Imagine a world where anyone, even the curably ill or depressed, is easily assisted in suicide. Where someone else decides when you’re life is no longer worth living. Where it is a societal expectation to die rather than receive long-term care. Ladies and Gentlemen, this is the world that awaits us if we legalise euthanasia. Euthanasia, or assisted suicide, is defined as the practice or act of ending the life of a terminally ill person, usually by lethal injection. Though there is no exact specification for what ‘terminally ill’ may pertain to.
Who would this definition extend to and who would be eligible to be euthanized? Some laws state that “terminally ill” means that death will occur in a relatively short time. Others are specifically stating within six months or less. Though this definition is futile, as medical experts state it is virtually impossible to predict the life expectancy of each specific patient. As this has been realised, numerous euthanasia activists have increasingly replaced references to ‘terminal illness’ to phrases such as ‘hopelessly ill’, ‘desperately ill’, ‘incurably ill’.
In Thomas E. Joiner’s journal Suicide and Life- Threatening behaviour, an article described the guidelines for assisted suicide to be for those with a hopeless condition. The definition of ‘hopeless condition’ included terminal illness, severe physical or psychological pain, physical or mental debilitation or deterioration, or a quality of life that is no longer acceptable to the individual. In 2009, over 30% of euthanasia cases were carried out without consent in Belgium.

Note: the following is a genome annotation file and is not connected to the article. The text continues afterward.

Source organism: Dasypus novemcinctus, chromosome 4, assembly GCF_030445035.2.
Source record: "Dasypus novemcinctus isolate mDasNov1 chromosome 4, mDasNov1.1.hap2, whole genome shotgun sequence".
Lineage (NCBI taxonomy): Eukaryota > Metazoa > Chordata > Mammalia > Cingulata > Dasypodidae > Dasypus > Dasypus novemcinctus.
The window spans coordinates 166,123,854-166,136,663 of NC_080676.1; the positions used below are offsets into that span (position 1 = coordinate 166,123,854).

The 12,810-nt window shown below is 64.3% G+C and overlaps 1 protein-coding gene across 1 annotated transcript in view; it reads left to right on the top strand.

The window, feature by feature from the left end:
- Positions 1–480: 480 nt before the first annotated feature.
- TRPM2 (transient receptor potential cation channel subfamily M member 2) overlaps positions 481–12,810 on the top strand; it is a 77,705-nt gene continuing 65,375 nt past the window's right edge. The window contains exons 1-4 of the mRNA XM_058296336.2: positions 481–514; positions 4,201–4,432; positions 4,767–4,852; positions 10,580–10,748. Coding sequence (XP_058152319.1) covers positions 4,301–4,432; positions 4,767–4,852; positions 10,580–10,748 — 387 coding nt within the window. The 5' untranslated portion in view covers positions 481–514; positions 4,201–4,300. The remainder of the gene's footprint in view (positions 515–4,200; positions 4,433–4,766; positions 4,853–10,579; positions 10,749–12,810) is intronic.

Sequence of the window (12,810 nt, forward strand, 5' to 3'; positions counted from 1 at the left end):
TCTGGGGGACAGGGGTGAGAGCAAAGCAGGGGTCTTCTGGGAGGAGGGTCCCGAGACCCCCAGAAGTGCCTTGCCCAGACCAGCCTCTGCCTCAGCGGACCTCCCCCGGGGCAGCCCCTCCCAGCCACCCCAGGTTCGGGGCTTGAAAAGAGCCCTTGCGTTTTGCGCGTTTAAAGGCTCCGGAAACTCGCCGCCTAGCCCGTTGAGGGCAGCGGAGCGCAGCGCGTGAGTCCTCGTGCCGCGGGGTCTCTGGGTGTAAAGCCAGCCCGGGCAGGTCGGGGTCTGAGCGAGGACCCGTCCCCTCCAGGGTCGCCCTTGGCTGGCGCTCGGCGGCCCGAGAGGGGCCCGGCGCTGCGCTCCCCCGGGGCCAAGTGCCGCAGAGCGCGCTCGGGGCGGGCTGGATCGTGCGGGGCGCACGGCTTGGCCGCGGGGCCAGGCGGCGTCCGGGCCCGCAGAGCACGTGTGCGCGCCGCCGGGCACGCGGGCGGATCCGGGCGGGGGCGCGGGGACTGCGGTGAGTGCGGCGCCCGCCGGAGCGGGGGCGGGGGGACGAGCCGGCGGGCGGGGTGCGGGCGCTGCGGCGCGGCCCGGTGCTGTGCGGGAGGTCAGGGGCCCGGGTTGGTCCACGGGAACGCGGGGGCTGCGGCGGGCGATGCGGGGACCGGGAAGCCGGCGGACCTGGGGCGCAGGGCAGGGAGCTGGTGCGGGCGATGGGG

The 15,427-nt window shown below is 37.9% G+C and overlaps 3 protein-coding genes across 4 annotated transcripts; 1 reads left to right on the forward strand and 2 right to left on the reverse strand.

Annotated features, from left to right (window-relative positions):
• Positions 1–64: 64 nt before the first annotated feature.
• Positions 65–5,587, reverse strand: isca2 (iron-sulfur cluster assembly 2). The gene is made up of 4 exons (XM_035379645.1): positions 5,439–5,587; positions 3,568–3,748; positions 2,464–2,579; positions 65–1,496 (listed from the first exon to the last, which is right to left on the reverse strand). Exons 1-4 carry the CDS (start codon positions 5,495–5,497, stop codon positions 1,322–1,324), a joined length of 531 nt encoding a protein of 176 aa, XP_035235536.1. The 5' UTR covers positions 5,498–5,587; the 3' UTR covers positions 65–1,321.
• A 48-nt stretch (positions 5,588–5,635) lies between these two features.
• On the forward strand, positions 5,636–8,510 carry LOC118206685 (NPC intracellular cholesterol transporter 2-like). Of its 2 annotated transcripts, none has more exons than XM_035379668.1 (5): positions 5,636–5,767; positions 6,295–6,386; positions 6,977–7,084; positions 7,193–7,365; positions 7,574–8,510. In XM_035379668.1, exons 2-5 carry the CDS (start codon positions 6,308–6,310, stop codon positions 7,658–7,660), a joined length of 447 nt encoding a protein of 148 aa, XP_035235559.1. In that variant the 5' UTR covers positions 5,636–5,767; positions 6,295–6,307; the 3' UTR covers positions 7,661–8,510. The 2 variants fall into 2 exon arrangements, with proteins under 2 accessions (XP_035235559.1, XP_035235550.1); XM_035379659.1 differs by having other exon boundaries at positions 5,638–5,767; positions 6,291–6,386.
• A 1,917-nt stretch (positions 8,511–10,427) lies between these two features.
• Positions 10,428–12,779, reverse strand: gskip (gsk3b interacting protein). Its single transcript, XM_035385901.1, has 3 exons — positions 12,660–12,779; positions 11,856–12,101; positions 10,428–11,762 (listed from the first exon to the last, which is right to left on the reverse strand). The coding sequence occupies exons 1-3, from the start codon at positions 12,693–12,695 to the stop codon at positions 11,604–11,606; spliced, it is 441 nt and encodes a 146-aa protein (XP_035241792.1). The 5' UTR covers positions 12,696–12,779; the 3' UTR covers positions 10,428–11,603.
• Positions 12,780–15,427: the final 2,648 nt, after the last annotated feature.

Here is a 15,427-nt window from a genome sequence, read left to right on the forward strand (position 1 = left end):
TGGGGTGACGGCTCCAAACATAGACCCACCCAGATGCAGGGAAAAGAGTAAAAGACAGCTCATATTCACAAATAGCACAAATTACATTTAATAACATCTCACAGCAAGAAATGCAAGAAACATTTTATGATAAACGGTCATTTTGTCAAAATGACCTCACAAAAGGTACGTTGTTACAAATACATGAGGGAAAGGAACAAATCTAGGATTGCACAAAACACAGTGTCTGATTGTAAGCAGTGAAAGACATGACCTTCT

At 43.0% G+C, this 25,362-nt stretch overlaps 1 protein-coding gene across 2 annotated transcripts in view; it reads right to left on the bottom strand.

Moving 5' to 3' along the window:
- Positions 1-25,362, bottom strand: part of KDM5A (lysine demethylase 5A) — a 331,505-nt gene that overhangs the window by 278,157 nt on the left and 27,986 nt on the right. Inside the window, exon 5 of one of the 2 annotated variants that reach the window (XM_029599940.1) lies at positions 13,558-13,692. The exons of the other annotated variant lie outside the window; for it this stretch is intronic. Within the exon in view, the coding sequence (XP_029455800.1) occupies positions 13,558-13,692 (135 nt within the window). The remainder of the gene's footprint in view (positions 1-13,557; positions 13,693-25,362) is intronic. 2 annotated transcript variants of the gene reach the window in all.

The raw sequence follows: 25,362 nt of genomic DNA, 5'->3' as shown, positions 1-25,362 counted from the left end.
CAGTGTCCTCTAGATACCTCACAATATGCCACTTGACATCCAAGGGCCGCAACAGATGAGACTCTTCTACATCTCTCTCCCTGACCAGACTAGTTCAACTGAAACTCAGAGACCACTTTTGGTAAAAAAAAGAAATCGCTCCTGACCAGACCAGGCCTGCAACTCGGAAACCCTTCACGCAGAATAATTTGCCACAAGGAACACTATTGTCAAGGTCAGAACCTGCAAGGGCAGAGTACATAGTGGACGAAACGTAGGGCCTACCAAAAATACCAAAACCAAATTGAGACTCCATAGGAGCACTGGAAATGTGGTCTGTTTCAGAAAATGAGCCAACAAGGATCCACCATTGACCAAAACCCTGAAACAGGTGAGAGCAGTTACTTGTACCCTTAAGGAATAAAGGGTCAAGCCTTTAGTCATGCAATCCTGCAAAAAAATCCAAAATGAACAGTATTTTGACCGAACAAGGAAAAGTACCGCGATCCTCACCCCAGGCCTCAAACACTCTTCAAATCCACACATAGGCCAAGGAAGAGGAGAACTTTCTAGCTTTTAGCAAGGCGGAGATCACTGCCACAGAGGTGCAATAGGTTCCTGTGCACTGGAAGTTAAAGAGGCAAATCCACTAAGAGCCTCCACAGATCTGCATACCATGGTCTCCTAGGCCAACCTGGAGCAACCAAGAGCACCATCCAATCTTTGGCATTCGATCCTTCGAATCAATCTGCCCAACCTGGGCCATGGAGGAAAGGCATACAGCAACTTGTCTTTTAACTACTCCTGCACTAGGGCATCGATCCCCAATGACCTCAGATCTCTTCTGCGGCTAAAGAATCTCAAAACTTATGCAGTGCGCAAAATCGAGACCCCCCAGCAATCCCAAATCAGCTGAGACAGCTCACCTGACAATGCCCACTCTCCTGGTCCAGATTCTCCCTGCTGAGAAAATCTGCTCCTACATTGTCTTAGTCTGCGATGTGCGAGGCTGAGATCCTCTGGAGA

Simultaneously, the number of cases had increased dramatically, specifically 40% greater in 2009 than in 2008. Furthermore, in 77. 9% of these cases the patients had been killed without an explicit request, nor a discussion of euthanasia. It seems extremely likely that, in Belgium, physicians are killing patients on their own cognizance with no regard for legal restraints. Is euthanasia truly a ‘voluntary’ practice, as described in the law? Even the enforcement of laws seems ineffective as they have proven to do little to ensure the safety of vulnerable patients.
How can we ensure that these results will not be replicated in Australia if we follow in Belgium’s footsteps? Could euthanasia be considered a ‘slippery slope to legalised murder’? When analysing medicines primary taboo, as sworn in the Hippocratic Oath, ‘I will neither give a deadly drug to anybody if they asked for it, nor will I make a suggestion to this effect’ it becomes apparent that euthanasia purely contradicts this. Doctor assistance in the death of a patient is antithetical to the moral ethos and the primary goal of medicine.
Their role as healer is fundamentally incompatible with euthanasia. Furthermore, euthanasia rejects the dignity and value of human life. The existing quality-of-human-life ethic would be replaced with a utilitarian and nihilistic death culture and a pessimistic view that the answer to life’s most difficult challenges is the intentional ending of human life. Such a radical shift in morality would fire dangerous consequences. Societal pressure and acceptance of this concept would influence the decisions of those who would originally never contemplate such a decision.
Vulnerable people- the elderly, the ill, the depressed- would feel pressure- real or imagined- to request an early death through euthanasia. The legalisation of euthanasia would be detrimental to the strife for survival of the ill and depressed, to the vulnerable that health-maintenance organisations wish to exterminate, to the medical profession and to the overall value of human life. By legalising euthanasia we are allowing our world to transform into the unthinkable. When will someone else decide when you’re life is no longer worth living?